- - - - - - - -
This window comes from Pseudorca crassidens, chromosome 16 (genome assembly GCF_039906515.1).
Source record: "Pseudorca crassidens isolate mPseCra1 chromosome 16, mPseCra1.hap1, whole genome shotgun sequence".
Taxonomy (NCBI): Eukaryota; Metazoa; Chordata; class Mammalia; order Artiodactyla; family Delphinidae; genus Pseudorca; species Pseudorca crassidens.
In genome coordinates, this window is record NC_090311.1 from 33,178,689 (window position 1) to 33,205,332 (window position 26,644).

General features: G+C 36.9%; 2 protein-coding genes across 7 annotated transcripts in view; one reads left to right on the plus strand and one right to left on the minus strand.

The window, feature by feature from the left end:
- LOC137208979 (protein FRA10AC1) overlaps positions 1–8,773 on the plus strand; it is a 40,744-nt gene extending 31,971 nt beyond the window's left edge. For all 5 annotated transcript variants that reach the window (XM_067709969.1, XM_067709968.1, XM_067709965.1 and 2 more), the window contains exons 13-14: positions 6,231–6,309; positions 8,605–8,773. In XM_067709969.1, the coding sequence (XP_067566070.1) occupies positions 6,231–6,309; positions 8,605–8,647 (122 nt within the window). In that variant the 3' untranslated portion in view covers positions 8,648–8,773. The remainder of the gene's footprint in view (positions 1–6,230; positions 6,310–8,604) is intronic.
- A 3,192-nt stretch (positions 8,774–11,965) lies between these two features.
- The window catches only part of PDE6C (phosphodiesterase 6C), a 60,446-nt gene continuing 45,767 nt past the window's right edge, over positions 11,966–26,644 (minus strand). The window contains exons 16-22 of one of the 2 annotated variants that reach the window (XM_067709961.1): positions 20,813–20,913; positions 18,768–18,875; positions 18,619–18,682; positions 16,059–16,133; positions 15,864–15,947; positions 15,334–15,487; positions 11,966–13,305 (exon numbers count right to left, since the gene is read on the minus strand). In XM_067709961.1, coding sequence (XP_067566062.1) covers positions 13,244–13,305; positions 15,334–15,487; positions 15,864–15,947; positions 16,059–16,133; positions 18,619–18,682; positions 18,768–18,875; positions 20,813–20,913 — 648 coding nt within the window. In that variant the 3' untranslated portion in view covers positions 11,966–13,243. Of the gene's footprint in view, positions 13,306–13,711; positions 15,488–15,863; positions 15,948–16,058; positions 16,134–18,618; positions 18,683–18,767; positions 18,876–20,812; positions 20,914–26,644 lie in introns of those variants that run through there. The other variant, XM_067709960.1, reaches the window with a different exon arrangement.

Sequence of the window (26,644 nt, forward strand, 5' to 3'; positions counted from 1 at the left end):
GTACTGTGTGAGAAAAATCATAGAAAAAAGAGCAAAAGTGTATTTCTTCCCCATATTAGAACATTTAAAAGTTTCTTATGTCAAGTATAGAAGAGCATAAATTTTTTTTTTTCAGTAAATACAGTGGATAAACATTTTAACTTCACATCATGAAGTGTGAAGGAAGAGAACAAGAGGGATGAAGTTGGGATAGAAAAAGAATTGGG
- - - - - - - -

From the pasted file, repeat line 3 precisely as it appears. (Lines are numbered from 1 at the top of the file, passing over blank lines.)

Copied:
Taxonomy (NCBI): Eukaryota; Metazoa; Chordata; class Mammalia; order Artiodactyla; family Delphinidae; genus Pseudorca; species Pseudorca crassidens.